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Applied Optimization credits Dayton tech environment for growth

Like many start ups, Dayton's Applied Optimization Inc. was a case of smart folks deciding to work for themselves.

"I always worked very, very long hours, and was never home. So my wife said If you're going to work this much, you should start your own business," says company founder and Principal Scientist Anil Chaudhary, an MIT grad.

Chaudhary left a job in Air Force-related research to launch Applied Optimization in 1995. The specialized company uses computational mathematics to develop new generation manufacturing processes for the aerospace and manufacturing industries, eliminating trial and error. These new processes can reduce manufacturing costs while increasing efficiency. Clients include the Air Force Research Laboratory, Boeing and Edison Welding Institute.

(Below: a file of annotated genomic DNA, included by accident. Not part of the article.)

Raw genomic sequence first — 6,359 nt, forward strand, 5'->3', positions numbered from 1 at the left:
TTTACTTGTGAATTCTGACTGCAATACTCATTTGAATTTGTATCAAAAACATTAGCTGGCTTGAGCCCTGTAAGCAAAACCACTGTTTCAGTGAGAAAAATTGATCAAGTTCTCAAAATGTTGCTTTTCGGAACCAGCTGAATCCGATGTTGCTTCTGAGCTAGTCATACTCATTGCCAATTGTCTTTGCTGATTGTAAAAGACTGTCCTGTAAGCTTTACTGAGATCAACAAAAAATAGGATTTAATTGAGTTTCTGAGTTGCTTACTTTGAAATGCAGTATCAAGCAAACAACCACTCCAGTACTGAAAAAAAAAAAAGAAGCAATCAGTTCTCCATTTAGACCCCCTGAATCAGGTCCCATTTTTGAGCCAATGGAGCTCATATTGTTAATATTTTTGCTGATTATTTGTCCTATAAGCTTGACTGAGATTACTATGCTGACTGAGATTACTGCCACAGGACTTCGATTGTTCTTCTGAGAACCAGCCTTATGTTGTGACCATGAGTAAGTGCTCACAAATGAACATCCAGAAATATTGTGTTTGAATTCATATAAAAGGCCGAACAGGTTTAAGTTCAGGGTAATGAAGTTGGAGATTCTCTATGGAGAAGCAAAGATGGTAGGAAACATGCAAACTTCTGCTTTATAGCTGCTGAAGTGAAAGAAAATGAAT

A more off-the-beaten-path application for the company's mathematical wizardry is in space sciences. Tamara Payne, the company's principal scientist, noted in December that the company has catalogued 36,000 pieces of space junk that can now be tracked in a less expensive and more timely manner.

The company has 11 full- and part-time employees, including three who were hired last year. Chaudhary says the company's move into the Dayton Entrepreneur Center in 2002 has helped it grow.

"The ability to speak with people in the corridor who have similar problems is very helpful. Also there are support services that are provided; if I have a question they will point me to right person," Chaudhary says.

"The federal customers and Air Force base are here in Dayton, and those were important factors. But the support that is here in the city for this kind of work is very encouraging and positive," he says.

Source: Anil Chaudhary and Tamara Payne, Applied Optimization
Writer: Feoshia Henderson and Gene Monteith
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